Boat Day Breakdown

I want to share a breakdown of what goes into a typical boat day for us. I’m new to boating, and I was a bit intimidated at first by how much there is to do, but now that we’ve done it a few times it’s actually not so bad.

First is pre-trip planning. This starts well before the trip, as soon as we know what day we are planning to head out. We start checking the weather, wind conditions, tide schedule and currents. We have established some go/no go conditions based on our boat and our comfort levels. Any winds over 25 knots, fog (low visibility) or currents greater than 3 knots against us mean we don’t go. Depending on the route, we also want to know what the tide will be doing. Any narrow passes should be transited at slack tide if possible, and we also want to know what the water levels will be, in case any areas become unpassable during low tide. Eudora draws 6 feet, so we avoid any waters that are les than 15 feet deep, just to be on the safe side.

The chart below shows the currents at the narrowest part of our cruise, the second chart show the wind and wave conditions. We use both of these tools to help with trip planning. For our last cruise, based on the weather, tide and destination, we decided to leave the dock at 08:45 so that we could transit the narrowest part of our course at the most favorable time for tide and current, and we managed to nail the timing very well.

Once we know when we’re leaving, we have pre-departure checklists that we follow each time. Once is a housekeeping checklist, the other a systems checklist.


  • Stow all items inside and on deck so that nothing shifts around while we’re underway. This means clearing up the dishes, the soap and shampoo bottles, clearing nightstands, etc.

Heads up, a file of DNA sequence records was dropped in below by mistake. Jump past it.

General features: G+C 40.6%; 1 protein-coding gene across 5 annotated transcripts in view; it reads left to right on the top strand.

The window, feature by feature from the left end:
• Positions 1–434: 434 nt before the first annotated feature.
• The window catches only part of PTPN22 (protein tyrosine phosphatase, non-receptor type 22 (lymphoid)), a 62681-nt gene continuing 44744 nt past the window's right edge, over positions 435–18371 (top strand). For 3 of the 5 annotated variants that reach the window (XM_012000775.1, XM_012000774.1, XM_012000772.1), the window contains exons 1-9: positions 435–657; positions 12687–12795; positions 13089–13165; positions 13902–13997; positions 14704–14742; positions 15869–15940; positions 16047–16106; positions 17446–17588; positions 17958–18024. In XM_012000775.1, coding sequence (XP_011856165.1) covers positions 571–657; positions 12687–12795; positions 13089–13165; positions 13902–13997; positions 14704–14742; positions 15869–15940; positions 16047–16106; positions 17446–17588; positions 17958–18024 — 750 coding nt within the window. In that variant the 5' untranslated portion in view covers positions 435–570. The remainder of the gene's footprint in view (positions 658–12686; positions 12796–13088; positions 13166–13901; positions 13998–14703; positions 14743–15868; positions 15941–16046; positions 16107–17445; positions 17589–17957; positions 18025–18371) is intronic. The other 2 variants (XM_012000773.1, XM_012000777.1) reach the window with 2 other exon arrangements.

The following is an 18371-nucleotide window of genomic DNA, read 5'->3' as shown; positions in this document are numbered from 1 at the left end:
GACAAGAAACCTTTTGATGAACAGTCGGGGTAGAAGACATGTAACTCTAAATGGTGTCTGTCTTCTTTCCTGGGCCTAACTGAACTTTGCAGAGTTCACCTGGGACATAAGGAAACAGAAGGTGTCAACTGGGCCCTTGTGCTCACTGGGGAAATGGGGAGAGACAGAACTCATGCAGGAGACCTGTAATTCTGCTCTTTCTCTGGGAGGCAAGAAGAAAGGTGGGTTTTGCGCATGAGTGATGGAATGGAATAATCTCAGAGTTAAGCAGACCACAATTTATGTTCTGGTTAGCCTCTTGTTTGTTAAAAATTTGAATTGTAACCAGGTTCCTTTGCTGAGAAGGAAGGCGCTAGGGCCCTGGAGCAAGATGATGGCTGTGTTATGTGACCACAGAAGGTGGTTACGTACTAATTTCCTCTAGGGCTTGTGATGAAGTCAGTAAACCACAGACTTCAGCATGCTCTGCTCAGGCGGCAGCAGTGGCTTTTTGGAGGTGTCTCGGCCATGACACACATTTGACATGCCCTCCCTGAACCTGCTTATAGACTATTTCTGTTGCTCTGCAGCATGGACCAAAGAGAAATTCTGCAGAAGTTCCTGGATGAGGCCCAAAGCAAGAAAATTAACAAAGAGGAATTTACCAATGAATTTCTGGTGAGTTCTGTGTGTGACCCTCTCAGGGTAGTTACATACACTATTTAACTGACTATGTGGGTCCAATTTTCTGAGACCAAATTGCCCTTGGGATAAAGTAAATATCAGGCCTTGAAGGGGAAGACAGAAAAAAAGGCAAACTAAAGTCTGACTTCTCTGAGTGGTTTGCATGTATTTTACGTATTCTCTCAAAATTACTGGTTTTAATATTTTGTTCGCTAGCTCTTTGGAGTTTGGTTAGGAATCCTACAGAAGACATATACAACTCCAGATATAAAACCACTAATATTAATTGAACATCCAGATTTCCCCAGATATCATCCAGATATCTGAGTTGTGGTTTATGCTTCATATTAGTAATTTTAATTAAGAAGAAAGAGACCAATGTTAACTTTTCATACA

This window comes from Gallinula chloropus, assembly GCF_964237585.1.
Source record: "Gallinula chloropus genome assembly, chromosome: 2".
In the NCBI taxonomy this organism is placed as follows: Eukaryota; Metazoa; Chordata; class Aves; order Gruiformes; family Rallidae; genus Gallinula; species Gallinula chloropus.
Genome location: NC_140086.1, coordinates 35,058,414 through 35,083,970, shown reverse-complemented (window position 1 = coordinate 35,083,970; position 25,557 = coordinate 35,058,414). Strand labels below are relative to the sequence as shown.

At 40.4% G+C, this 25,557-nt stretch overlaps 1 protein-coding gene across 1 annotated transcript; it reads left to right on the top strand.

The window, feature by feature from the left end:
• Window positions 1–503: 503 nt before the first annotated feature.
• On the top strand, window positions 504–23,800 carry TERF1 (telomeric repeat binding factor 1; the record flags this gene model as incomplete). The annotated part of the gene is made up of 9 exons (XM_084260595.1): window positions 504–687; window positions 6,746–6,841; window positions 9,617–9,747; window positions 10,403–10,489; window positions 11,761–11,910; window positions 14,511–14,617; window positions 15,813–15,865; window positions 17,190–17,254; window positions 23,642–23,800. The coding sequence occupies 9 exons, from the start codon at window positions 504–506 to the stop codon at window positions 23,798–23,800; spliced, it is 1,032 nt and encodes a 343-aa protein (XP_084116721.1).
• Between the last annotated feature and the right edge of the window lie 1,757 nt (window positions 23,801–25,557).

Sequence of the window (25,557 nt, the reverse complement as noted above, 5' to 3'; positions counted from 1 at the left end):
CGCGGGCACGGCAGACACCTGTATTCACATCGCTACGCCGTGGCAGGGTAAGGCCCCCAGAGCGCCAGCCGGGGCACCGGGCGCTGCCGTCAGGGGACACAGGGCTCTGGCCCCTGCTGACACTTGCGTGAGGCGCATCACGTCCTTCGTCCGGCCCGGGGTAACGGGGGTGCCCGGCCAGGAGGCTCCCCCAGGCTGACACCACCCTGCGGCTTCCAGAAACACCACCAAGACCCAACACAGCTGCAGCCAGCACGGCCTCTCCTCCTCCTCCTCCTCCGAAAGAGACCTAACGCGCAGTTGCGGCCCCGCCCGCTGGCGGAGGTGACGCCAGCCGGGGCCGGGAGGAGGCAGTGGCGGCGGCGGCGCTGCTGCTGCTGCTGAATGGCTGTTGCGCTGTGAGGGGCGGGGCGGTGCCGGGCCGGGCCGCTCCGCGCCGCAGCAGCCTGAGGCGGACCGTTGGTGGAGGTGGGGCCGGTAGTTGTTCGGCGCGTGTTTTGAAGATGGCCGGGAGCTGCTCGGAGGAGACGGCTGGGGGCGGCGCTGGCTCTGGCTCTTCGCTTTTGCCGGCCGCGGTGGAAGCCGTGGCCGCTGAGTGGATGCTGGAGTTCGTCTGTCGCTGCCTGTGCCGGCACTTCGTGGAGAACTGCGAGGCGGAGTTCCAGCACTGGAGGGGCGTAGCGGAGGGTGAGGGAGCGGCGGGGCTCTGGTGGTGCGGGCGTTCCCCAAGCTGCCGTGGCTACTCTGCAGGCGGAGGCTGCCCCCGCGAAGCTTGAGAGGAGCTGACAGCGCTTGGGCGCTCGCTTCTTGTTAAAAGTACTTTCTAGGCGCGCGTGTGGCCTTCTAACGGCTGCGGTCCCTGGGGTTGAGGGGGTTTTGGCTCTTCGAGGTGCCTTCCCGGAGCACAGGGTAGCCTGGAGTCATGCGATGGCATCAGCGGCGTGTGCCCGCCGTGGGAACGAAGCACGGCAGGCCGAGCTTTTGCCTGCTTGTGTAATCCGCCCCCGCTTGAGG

• Disconnect our sacrificial “guppy” anode from the stern and stow it.
  • Disconnect the shore power and stow the power cord.
  • Remove the sock from our exhaust stack.
  • Remove all of the window and vent coverings and stow them.
  • Untie the center fender and stow it on the deck (this one is in a spot that’s inaccessible from the boat while underway).
  • Ensure all portholes are closed.


  • Power up the switches on the power panel.
  • Turn on all of the navigation systems – Radar, Plotter, GPS, Radio, etc.
  • Turn the radios to channel 12 and channel 16 so we can start monitoring the harbor traffic for anything that might impact us.
  • Turn on navigation lights.
  • Power up and test the thrusters.
  • Open the seacocks on the wing engine and the generator.
  • Turn on the engine room blower fan.
  • Perform engine room check which involves checking which fuel we draw and return, the coolant and oil levels, and a visual check of all of the filters, etc. (Matt usually does this step and would probably tell me I’m missing something…)
  • Start the main engine and let it warm as we complete a final double check that everything is ready to go.

Once we decide to start moving, we get out our headsets so we can easily communicate over the engine noise. I get out onto the dock and start untying the lines, while Matt puts the boat in gear and gets ready to leave the dock. When we’re both prepared the final line comes off and I jump onboard as Matt starts to maneuver us out of our slip. I will stay on the back deck and call out the distances off the stern for Matt, as it’s a blind spot back there.

Once we’re free of the dock, I pull up the fenders and stow them, and tidy up and stow the lines away as well. Once that’s all done, join Matt in the pilothouse and we’re cruising!

It does take preparation and planning to have a good day on the boat, but it’s actually pretty quick now that we’ve done it a few times, and even with best intentions the unexpected can still happen. Always be prepared 🙂

Leave a Reply

Your email address will not be published. Required fields are marked *

This site uses Akismet to reduce spam. Learn how your comment data is processed.